As a frequent flyer, I’m interested in the phenomenon of people crying on planes. Perhaps it’s the emotional letdown after the stress of preparing for flight. Perhaps it’s the loneliness that settles in once you’re as far above civilization as you can possibly be without being an astronaut. But I tend to think that for some, it’s the way the intimate space contains devastating moments – the acute sense of mortality when the plane hits a pocket of air; the possibility of proximity to a grieving widow or someone leaving their childhood home for the last time; the discomfort of closeness for those who live lives of disconnection. But that’s not the case for me.
There are always so many ordinary, pleasure-seeking men on my biannual voyages to Vegas. One spilled into the seat next to me on my last departing flight. He maneuvered his bags in a frenzy, tugging files out and shoving stacks of paper in, jumping up and down to retrieve and stow his battered briefcase in the overhead compartment as the B, C, and D boarders trudged down the aisle. Each time he leapt out of his seat, he stalled the line of travelers, earning him grumbles and glares he didn’t seem to notice.
Though we probably had to stow laptops away soon, he opened his, inadvertently – or purposely, I couldn’t be sure – showing me a Word document filled with poetry. He squinted at the screen, tapping his fingers on the keyboard until the voice of the attendant asked passengers to prepare for takeoff. Intrigued, I marked him as a kindred spirit.
As soon as the captain announced our elevation, the man jumped up for his briefcase again, this time pulling out bent manila envelopes bursting with pages of typed poetry. He sat and draped the papers around him, whispering things but not to me. The poems I could read reeked of predictability and passion: aching words, bleeding and deliciously vulnerable. I internally celebrated the emotional turmoil. Even so, they were bad poems, all clichés and uninteresting line breaks.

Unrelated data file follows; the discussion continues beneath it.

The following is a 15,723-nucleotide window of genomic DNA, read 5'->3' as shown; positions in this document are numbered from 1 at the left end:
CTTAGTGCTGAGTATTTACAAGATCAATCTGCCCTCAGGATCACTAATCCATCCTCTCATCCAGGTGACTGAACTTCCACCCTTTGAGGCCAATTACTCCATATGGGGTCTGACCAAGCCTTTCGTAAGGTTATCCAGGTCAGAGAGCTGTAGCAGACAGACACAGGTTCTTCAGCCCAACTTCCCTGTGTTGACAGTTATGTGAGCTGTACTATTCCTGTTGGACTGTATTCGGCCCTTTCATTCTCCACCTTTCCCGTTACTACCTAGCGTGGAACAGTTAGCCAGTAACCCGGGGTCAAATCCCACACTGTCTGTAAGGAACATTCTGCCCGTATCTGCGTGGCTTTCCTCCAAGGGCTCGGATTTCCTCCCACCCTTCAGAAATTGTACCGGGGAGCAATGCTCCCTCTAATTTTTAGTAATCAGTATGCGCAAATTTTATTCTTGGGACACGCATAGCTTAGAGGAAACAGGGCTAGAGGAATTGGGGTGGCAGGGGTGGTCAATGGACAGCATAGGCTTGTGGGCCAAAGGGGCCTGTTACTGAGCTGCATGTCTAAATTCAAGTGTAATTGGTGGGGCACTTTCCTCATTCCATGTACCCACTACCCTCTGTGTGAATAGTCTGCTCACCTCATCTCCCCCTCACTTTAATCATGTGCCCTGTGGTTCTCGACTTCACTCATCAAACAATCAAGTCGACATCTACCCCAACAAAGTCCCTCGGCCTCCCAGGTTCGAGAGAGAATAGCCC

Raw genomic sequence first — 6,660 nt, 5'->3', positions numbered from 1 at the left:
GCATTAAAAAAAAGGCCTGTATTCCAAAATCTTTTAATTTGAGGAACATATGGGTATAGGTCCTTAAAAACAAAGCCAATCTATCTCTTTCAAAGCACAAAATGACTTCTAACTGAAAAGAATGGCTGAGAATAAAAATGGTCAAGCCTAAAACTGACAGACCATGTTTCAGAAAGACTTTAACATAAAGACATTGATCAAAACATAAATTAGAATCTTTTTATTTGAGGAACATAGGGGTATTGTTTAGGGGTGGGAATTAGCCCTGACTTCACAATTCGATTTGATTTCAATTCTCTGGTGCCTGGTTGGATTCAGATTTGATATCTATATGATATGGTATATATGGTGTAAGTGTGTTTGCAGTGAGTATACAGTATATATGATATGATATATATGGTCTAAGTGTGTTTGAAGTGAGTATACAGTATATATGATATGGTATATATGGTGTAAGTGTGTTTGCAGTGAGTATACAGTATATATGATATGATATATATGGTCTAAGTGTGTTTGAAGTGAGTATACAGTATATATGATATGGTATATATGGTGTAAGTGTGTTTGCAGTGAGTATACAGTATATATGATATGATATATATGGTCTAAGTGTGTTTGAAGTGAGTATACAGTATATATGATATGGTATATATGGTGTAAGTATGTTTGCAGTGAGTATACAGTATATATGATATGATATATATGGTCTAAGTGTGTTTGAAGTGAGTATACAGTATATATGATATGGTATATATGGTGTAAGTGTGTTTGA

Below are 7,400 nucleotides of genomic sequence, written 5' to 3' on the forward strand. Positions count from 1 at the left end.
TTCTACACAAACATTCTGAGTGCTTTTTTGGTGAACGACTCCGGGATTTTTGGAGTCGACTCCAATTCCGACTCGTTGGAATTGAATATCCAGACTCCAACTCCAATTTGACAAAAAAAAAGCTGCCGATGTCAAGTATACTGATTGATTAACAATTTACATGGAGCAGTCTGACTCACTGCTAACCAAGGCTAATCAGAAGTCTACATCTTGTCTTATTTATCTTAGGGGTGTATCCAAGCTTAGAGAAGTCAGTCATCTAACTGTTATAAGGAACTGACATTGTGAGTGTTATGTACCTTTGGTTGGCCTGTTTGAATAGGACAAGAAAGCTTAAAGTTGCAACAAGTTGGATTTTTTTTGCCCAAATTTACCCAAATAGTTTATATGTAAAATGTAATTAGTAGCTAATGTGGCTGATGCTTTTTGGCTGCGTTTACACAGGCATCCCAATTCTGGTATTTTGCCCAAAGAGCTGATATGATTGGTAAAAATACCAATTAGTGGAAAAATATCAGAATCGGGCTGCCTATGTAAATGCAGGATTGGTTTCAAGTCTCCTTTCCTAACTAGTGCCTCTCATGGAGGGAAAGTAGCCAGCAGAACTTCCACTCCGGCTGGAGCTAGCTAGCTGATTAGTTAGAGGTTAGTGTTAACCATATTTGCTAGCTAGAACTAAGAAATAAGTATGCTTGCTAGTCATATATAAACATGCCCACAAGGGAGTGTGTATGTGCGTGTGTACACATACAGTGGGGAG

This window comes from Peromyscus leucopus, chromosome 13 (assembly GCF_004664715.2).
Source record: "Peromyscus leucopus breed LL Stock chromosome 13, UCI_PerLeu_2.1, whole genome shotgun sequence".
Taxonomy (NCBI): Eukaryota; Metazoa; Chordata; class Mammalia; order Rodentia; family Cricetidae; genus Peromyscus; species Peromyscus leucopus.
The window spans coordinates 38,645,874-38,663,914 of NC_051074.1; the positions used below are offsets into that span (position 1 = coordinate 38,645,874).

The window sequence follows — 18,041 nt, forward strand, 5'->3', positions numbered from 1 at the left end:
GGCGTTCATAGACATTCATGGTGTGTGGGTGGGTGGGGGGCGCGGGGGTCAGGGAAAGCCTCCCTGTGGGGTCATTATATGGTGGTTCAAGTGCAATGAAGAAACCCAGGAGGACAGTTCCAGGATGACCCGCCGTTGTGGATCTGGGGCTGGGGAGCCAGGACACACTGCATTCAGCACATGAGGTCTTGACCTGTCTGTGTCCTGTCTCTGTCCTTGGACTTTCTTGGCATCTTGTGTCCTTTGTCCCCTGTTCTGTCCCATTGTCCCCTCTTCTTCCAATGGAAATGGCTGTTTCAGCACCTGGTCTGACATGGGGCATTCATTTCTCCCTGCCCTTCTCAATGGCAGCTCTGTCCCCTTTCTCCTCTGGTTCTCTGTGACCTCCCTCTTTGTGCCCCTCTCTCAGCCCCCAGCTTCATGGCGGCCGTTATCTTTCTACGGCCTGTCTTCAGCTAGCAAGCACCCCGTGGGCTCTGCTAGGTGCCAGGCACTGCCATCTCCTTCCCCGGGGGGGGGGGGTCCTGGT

I reached down to my bag, casually put away my e-reader, and extracted my own book of poetry. I fingered the cover before opening it, willing him to look. But he did not look. I cleared my throat just slightly, tossed my hair a little. Finally, he exhaled, stuffed the pages back into the folders, and pulled out a book about economics. I sighed, too.
There are four forces of flight: weight, thrust, lift, drag. The atmosphere in the airline cabin dries out your nose and numbs your taste buds. People fall in love at first sight with flight attendants. In the air, tears often threaten to fall, or do fall, for reasons we can’t always fathom. I have my reasons. For me it’s the men. The ordinary men who never see the tender space between us.
Emery Ross is a writer living in Idaho. She has an MA in Rhetoric and Composition from Boise State University. Her work has appeared in Jersey Devil Press, Punctuate, Gravel, and elsewhere. Find her at emery-ross.com or on Twitter and IG @hello_emery